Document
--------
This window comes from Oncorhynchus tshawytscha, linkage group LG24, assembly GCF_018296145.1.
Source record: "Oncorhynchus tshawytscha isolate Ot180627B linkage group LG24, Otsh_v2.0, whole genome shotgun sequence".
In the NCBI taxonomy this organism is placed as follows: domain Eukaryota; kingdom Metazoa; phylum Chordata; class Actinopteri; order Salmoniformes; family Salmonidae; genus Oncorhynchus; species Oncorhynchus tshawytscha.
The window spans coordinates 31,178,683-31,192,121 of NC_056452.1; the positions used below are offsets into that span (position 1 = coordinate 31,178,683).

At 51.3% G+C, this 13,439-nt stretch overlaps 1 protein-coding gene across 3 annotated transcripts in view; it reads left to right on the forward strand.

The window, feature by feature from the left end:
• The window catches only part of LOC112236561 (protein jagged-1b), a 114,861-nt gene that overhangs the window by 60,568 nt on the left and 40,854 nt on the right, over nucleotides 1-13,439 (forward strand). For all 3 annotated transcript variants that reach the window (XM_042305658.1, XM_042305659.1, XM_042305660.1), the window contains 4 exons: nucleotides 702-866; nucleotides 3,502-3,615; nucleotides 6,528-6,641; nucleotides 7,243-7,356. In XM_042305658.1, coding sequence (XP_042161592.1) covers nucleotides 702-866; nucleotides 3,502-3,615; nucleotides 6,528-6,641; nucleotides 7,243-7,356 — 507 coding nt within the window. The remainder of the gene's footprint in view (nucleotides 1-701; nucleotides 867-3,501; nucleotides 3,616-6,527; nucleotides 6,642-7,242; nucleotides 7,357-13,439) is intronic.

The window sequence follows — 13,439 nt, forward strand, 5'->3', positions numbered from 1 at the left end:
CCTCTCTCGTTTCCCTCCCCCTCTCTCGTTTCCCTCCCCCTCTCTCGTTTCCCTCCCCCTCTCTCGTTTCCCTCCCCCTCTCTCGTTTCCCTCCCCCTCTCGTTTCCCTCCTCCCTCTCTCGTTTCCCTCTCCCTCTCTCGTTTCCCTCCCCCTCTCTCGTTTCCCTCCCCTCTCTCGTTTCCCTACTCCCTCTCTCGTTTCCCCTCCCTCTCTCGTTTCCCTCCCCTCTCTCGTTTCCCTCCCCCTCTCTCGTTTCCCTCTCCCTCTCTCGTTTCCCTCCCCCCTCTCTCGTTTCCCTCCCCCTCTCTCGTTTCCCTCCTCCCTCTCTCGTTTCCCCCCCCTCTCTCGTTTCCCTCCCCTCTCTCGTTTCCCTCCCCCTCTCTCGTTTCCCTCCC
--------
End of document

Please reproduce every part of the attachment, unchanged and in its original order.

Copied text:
This window comes from Oncorhynchus tshawytscha, linkage group LG24, assembly GCF_018296145.1.
Source record: "Oncorhynchus tshawytscha isolate Ot180627B linkage group LG24, Otsh_v2.0, whole genome shotgun sequence".
In the NCBI taxonomy this organism is placed as follows: domain Eukaryota; kingdom Metazoa; phylum Chordata; class Actinopteri; order Salmoniformes; family Salmonidae; genus Oncorhynchus; species Oncorhynchus tshawytscha.
The window spans coordinates 31,178,683-31,192,121 of NC_056452.1; the positions used below are offsets into that span (position 1 = coordinate 31,178,683).

At 51.3% G+C, this 13,439-nt stretch overlaps 1 protein-coding gene across 3 annotated transcripts in view; it reads left to right on the forward strand.

The window, feature by feature from the left end:
• The window catches only part of LOC112236561 (protein jagged-1b), a 114,861-nt gene that overhangs the window by 60,568 nt on the left and 40,854 nt on the right, over nucleotides 1-13,439 (forward strand). For all 3 annotated transcript variants that reach the window (XM_042305658.1, XM_042305659.1, XM_042305660.1), the window contains 4 exons: nucleotides 702-866; nucleotides 3,502-3,615; nucleotides 6,528-6,641; nucleotides 7,243-7,356. In XM_042305658.1, coding sequence (XP_042161592.1) covers nucleotides 702-866; nucleotides 3,502-3,615; nucleotides 6,528-6,641; nucleotides 7,243-7,356 — 507 coding nt within the window. The remainder of the gene's footprint in view (nucleotides 1-701; nucleotides 867-3,501; nucleotides 3,616-6,527; nucleotides 6,642-7,242; nucleotides 7,357-13,439) is intronic.

The window sequence follows — 13,439 nt, forward strand, 5'->3', positions numbered from 1 at the left end:
CCTCTCTCGTTTCCCTCCCCCTCTCTCGTTTCCCTCCCCCTCTCTCGTTTCCCTCCCCCTCTCTCGTTTCCCTCCCCCTCTCTCGTTTCCCTCCCCCTCTCGTTTCCCTCCTCCCTCTCTCGTTTCCCTCTCCCTCTCTCGTTTCCCTCCCCCTCTCTCGTTTCCCTCCCCTCTCTCGTTTCCCTACTCCCTCTCTCGTTTCCCCTCCCTCTCTCGTTTCCCTCCCCTCTCTCGTTTCCCTCCCCCTCTCTCGTTTCCCTCTCCCTCTCTCGTTTCCCTCCCCCCTCTCTCGTTTCCCTCCCCCTCTCTCGTTTCCCTCCTCCCTCTCTCGTTTCCCCCCCCTCTCTCGTTTCCCTCCCCTCTCTCGTTTCCCTCCCCCTCTCTCGTTTCCCTCCC